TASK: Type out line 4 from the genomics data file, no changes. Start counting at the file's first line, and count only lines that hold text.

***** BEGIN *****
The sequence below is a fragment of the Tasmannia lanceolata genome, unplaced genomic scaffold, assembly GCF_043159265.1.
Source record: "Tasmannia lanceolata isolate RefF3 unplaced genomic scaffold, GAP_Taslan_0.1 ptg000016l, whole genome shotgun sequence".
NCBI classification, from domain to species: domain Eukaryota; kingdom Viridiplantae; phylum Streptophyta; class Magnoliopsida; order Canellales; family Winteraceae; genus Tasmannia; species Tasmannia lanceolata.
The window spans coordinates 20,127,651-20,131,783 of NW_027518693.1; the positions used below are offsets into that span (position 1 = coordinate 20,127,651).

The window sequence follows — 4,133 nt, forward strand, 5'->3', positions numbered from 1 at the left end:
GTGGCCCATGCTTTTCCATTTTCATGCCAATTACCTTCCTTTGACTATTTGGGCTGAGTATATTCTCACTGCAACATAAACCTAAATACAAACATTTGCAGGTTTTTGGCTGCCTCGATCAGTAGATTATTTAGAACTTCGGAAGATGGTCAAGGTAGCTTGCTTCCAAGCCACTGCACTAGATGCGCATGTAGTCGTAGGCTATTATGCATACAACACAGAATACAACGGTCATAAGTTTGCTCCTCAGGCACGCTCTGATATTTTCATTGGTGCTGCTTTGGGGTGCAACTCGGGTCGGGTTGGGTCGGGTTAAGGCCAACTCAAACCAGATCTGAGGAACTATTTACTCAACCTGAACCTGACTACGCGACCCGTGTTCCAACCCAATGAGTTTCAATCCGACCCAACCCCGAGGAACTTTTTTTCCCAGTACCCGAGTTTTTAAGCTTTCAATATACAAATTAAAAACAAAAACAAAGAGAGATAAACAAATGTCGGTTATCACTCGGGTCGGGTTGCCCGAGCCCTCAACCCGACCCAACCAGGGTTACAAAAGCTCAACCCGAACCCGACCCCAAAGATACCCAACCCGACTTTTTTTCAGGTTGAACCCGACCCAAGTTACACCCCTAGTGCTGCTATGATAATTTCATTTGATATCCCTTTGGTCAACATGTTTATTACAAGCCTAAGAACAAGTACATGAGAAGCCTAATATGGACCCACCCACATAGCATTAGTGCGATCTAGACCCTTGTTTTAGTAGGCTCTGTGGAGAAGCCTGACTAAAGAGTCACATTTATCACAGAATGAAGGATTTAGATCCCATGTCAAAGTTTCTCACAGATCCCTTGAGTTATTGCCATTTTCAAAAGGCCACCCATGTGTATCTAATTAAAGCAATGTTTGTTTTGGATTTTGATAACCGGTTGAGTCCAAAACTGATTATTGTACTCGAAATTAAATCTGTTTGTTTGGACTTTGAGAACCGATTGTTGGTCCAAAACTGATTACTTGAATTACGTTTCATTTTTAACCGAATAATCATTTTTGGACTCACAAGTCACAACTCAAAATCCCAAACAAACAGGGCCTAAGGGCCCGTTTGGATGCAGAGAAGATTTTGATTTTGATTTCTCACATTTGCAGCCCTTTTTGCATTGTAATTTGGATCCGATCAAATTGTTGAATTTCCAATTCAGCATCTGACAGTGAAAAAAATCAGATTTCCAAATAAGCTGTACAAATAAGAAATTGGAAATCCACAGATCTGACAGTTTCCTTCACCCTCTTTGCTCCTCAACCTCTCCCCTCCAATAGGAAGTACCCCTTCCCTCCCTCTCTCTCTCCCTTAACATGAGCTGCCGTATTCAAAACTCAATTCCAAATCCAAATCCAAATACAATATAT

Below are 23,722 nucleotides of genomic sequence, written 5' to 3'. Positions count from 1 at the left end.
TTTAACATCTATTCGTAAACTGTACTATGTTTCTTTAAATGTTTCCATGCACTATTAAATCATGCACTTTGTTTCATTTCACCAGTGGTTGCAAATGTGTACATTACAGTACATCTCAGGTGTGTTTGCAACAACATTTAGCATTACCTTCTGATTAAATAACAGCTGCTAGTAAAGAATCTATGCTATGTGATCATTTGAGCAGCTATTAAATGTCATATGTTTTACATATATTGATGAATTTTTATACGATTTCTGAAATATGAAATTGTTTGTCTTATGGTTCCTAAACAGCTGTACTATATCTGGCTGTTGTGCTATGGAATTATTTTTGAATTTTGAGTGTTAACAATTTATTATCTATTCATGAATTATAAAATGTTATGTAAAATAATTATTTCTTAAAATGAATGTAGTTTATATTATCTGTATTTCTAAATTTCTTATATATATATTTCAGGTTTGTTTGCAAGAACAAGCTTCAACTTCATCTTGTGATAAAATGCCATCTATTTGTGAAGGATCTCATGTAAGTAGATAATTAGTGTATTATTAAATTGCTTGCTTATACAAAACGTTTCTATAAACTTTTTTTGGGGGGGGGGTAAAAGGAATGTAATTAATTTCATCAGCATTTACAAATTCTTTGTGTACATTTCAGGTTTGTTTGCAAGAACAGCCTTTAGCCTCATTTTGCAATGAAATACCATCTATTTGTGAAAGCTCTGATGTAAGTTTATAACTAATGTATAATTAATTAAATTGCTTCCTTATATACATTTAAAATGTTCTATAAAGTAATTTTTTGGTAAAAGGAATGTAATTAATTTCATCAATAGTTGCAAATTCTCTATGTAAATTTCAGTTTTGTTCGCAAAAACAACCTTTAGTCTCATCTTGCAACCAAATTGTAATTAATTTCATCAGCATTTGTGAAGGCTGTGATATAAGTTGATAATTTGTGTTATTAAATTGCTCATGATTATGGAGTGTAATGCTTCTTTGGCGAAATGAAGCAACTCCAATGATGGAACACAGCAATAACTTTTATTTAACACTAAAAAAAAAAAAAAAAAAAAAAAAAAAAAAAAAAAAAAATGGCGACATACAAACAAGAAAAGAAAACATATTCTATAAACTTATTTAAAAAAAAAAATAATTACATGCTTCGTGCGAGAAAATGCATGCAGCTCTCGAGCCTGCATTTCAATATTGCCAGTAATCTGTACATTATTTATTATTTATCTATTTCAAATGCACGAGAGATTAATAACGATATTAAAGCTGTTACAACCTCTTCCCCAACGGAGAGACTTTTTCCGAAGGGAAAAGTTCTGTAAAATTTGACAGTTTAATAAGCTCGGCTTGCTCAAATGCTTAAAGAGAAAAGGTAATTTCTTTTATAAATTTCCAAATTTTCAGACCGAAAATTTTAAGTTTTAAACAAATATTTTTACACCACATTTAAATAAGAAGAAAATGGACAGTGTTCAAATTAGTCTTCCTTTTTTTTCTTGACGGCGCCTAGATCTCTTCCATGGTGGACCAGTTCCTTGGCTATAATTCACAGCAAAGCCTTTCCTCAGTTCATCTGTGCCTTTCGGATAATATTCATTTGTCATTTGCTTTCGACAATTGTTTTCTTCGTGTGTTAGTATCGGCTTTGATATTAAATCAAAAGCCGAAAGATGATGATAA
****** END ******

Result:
The window spans coordinates 20,127,651-20,131,783 of NW_027518693.1; the positions used below are offsets into that span (position 1 = coordinate 20,127,651).